Category Archives: Musings

Pets at the border: A Tijuana dog’s cross-border tail, er tale

Tijuana dog

This is my Tijuana dog Lucky. She has a home in Tijuana, and I see her frequently when I spend time south of the border, but recently we decided to take her across the border to visit the promised land of San Diego where pets like her, who are typically kept for practical purposes like guarding a home, are pampered with pedicures and trips to the beach.

I haven’t done this sooner because I was a little nervous about what  might happen to Lucky at the border. The information I had found on the Internet seemed to be more tailored towards U.S. dogs being allowed to cross back into the U.S.  with proper veterinarian documentation, and Lucky is from Mexico.

I found this line, from one U.S. government publication, somewhat alarming: “Pets excluded from entry into the United States must either be exported or destroyed.” I was a little worried that her nationality and lack of U.S. veterinarian papers might land her in quarantine for 30 days. The thought of Lucky locked up like that was enough to keep me from daring to cross with her for quite a while.

Lucky is a Rottweiler mix of some sort, and she is aptly-named. She was rescued several years ago as a puppy in Tecate, Mexico by some onlookers after her owner was seen kicking and dragging her through a muddy road. Turned out she had dysentery, which could have killed her. We got her on some medications and she survived, learning to get along nicely with a poodle (who called the shots) and to put up with a Chihuahua (who yapped, and yapped and yapped). Later, when we had her sterilized at the Tijuana “Perroton” – a weekend mass sterilization of Tijuana dogs – Lucky’s heart stopped midway through her procedure and the volunteer surgeons said they almost lost her.

For Lucky’s first trip into the United States I got her paperwork in order –  the Tijuana veterinarian records in Spanish that show all her vaccinations are current – and hoped for the best. Turns out that all the worry was for naught. When we pulled up to the Tijuana border, the Customs guy asked us what was in the crate.

When I told him it was a dog, he turned to Lucky, barked “Arf, Arf!”  – – – and waved us through.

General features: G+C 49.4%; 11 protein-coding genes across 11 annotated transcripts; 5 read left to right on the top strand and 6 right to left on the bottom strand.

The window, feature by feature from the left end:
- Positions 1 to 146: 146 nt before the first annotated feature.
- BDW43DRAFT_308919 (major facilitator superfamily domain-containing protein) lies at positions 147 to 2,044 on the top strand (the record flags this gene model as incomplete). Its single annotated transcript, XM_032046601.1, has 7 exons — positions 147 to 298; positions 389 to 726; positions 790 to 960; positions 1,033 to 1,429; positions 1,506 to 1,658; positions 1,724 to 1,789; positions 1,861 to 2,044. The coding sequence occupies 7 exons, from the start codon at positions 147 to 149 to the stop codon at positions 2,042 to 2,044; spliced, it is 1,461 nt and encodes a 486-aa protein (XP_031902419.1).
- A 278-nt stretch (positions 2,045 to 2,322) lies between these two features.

From my one experience, it seems as if common sense seems to be prevailing at the border in regards to pets:  But, in case you want to know, here is an excerpt from a U.S. Customs and Border Protection publication of what the U.S. government says you should do if you want to bring your pet across the border from areas “not free of rabies” (apparently, that includes Mexico). The 20-page document talk about “importing” a pet though I’m not sure if that also means “taking your pet for a visit.”

  • “A valid rabies vaccination certificate should accompany the animal. This certificate should be in English or be accompanied by a translation. It should identify the animal, the dates of vaccination and expiration, and be signed by a licensed veterinarian. If no expiration date is specified, the certificate is acceptable if the date of vaccination is no more than 12 months before the date of arrival. NOTE: Some certificates say the vaccine is good for three years. Dogs should not get re-vaccinated if they are within the dates of the certificate.”
  • “Dogs not accompanied by proof of rabies vaccination, including those that are too young to be vaccinated (less than 3 months of age), may be admitted if the importer completes a confinement agreement and confines the animal until it is considered adequately vaccinated against rabies (the vaccine is not considered effective until 30 days after the date of vaccination). The confinement agreement (form CDC 75.37) can be found at http://www.cdc.gov/ncidod/dq/animal.htm.”
  • “If the vaccination was performed less than 30 days before arrival, the animal may be admitted but must be confined at a place of the owner’s choosing until at least 30 days have passed since the vaccination.”
  • “Young puppies must be confined at a place of the owner’s choosing until they are three months old, then they must be vaccinated. They must remain in confinement for 30 days after the vaccination.”

Do you have a pet-at-the-border story? What’s your experience been like?

Anyone have a good recipe for Caldo Tlalpeno?

A reader recently posted a question underneath a blog item I wrote last year about Mexican soups. I had proclaimed myself a fan of Caldo Tlalpeno, and he wants to know if anyone has any good recipes. All I know is that the Caldo Tlalpeno includes chicken or turkey, chick peas, avocado, rice, one or two chiles – and other good stuff, but I don’t have any personal recipes since I typically buy the soup already-made in Tijuana restaurants.

If anyone has a favorite recipe can you share it with us? C’mon Food Bloggers – I bet you have some ideas. I will prominently feature your link if you share…

Here are a few I pulled from the Internet:

http://www.epicurious.com/recipes/food/views/Caldo-Tlalpeno-13156

http://mexicofoodandmore.com/soups/tlalpeno-soup-recipe-caldo-tlalpeno.html

http://find.myrecipes.com/recipes/recipefinder.dyn?action=displayRecipe&recipe_id=550045

Sonora/Baja Road Trip. Day Three: Hermosillo to Guaymas